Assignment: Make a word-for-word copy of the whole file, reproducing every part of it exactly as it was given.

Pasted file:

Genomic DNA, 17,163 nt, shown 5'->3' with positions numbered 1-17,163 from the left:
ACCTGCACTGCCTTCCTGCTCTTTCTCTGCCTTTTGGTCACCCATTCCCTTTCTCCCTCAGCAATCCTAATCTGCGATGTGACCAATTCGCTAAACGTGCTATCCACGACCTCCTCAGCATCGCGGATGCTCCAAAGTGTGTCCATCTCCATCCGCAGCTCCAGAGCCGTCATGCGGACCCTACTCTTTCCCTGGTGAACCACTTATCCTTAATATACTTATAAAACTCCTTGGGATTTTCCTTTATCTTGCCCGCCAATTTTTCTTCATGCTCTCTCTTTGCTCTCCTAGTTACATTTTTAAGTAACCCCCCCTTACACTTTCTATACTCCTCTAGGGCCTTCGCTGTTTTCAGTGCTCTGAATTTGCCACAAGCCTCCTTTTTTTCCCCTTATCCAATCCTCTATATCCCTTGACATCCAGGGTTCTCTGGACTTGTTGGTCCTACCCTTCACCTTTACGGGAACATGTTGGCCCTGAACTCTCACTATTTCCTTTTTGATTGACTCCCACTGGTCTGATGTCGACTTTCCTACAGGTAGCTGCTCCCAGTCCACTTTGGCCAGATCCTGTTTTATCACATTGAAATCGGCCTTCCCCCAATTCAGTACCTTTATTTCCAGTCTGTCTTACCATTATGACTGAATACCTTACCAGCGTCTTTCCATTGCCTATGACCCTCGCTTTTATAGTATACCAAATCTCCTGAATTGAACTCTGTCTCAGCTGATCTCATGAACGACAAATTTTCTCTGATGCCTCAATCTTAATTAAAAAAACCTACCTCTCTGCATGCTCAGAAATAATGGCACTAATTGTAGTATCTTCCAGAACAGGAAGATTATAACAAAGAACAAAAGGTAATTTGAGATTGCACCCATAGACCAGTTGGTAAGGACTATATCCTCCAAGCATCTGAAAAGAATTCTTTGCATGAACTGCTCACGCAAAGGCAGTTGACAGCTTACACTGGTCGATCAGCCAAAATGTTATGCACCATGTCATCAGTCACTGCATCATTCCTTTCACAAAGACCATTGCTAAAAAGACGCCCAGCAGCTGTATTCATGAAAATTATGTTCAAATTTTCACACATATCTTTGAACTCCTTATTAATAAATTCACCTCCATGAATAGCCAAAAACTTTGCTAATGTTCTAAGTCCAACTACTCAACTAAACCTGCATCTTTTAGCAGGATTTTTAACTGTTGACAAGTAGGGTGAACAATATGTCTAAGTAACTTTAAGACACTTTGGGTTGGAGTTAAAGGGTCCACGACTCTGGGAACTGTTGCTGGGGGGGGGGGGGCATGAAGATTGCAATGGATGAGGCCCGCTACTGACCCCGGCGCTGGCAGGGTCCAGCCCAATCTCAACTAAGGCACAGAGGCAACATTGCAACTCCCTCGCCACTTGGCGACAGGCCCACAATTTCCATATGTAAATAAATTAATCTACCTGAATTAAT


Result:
Genomic DNA, 17,163 nt, shown 5'->3' with positions numbered 1-17,163 from the left:
ACCTGCACTGCCTTCCTGCTCTTTCTCTGCCTTTTGGTCACCCATTCCCTTTCTCCCTCAGCAATCCTAATCTGCGATGTGACCAATTCGCTAAACGTGCTATCCACGACCTCCTCAGCATCGCGGATGCTCCAAAGTGTGTCCATCTCCATCCGCAGCTCCAGAGCCGTCATGCGGACCCTACTCTTTCCCTGGTGAACCACTTATCCTTAATATACTTATAAAACTCCTTGGGATTTTCCTTTATCTTGCCCGCCAATTTTTCTTCATGCTCTCTCTTTGCTCTCCTAGTTACATTTTTAAGTAACCCCCCCTTACACTTTCTATACTCCTCTAGGGCCTTCGCTGTTTTCAGTGCTCTGAATTTGCCACAAGCCTCCTTTTTTTCCCCTTATCCAATCCTCTATATCCCTTGACATCCAGGGTTCTCTGGACTTGTTGGTCCTACCCTTCACCTTTACGGGAACATGTTGGCCCTGAACTCTCACTATTTCCTTTTTGATTGACTCCCACTGGTCTGATGTCGACTTTCCTACAGGTAGCTGCTCCCAGTCCACTTTGGCCAGATCCTGTTTTATCACATTGAAATCGGCCTTCCCCCAATTCAGTACCTTTATTTCCAGTCTGTCTTACCATTATGACTGAATACCTTACCAGCGTCTTTCCATTGCCTATGACCCTCGCTTTTATAGTATACCAAATCTCCTGAATTGAACTCTGTCTCAGCTGATCTCATGAACGACAAATTTTCTCTGATGCCTCAATCTTAATTAAAAAAACCTACCTCTCTGCATGCTCAGAAATAATGGCACTAATTGTAGTATCTTCCAGAACAGGAAGATTATAACAAAGAACAAAAGGTAATTTGAGATTGCACCCATAGACCAGTTGGTAAGGACTATATCCTCCAAGCATCTGAAAAGAATTCTTTGCATGAACTGCTCACGCAAAGGCAGTTGACAGCTTACACTGGTCGATCAGCCAAAATGTTATGCACCATGTCATCAGTCACTGCATCATTCCTTTCACAAAGACCATTGCTAAAAAGACGCCCAGCAGCTGTATTCATGAAAATTATGTTCAAATTTTCACACATATCTTTGAACTCCTTATTAATAAATTCACCTCCATGAATAGCCAAAAACTTTGCTAATGTTCTAAGTCCAACTACTCAACTAAACCTGCATCTTTTAGCAGGATTTTTAACTGTTGACAAGTAGGGTGAACAATATGTCTAAGTAACTTTAAGACACTTTGGGTTGGAGTTAAAGGGTCCACGACTCTGGGAACTGTTGCTGGGGGGGGGGGGGCATGAAGATTGCAATGGATGAGGCCCGCTACTGACCCCGGCGCTGGCAGGGTCCAGCCCAATCTCAACTAAGGCACAGAGGCAACATTGCAACTCCCTCGCCACTTGGCGACAGGCCCACAATTTCCATATGTAAATAAATTAATCTACCTGAATTAAT